The Cuban Missile Crisis was a 13-day confrontation between the United States and the Soviet Union over the placement of American ballistic missile in Italy and Turkey with consequent Soviet ballistic missile deployment in Cuba. This event which took place within October 16-28, 1962 during the Cold War nearly escalated into a full-blown nuclear war. In memory of this event, we will take on the Cuban Missile Crisis from the beginning until its peak, aftermath, and cultural references.
The Bay of Pigs Invasion
The Bay of Pigs Invasion led to the Cuban Missile Crisis of 1962. It was a failed military invasion by the U.S.-led government of John F. Kennedy to overthrow Cuban Prime Minister, Fidel Castro’s regime.
(Photo credit MIGUEL VINAS/AFP/Getty Images)
This would have been a catastrophe to Castro’s communist cause if it had been successful. The US imposed a ban on the introduction of offensive weapons into Cuba and continued secret operations against Castro’s government.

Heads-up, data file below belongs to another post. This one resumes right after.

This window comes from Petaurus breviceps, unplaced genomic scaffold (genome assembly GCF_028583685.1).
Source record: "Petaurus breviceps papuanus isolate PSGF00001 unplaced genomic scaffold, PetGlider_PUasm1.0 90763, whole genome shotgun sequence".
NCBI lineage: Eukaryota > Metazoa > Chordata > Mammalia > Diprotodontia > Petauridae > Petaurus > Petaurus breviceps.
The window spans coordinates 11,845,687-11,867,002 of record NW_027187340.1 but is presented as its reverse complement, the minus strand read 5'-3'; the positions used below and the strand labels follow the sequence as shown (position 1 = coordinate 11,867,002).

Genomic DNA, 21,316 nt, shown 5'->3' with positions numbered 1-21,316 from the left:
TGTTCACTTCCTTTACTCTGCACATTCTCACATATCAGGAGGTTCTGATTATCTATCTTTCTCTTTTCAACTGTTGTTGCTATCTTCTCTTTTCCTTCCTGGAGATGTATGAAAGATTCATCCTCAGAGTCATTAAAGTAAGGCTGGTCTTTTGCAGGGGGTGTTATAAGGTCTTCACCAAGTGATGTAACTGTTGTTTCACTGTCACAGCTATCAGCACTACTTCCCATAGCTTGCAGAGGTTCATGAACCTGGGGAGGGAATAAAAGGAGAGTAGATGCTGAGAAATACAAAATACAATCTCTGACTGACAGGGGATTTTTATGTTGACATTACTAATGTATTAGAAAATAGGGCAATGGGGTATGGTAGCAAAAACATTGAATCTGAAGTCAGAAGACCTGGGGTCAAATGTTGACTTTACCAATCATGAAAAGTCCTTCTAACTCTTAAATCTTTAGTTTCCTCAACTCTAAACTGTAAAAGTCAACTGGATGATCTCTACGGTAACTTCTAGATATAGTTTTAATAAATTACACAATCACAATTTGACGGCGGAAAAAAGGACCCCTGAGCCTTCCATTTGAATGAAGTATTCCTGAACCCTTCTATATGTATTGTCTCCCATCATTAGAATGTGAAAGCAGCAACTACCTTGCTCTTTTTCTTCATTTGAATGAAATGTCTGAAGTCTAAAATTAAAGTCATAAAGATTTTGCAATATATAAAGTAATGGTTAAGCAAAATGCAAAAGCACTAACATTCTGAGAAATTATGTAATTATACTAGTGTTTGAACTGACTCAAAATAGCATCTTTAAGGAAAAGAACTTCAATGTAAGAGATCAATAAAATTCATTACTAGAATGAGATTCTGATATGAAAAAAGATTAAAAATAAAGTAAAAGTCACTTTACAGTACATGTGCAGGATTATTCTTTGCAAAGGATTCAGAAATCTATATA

In 1962, the United States also had nuclear missiles deployed in Italy and Turkey against the Soviet Union, whose capital Moscow was within range. Cuba strengthened ties with the Soviet Union to prevent future invasion attempt. In the late summer of 1962, the Soviet Union began the deployment of ballistic missiles in Cuba. These developments contributed to the Cuban Missile Crisis.
About the Picture: This April 1961 file photo shows a group of Cuban counter-revolutionaries, members of Assault Brigade 2506, after their capture in the Bay of Pigs, Cuba. AFP PHOTO/FILES/PL/MIGUEL VINAS (Photo credit MIGUEL VINAS/AFP/Getty Images)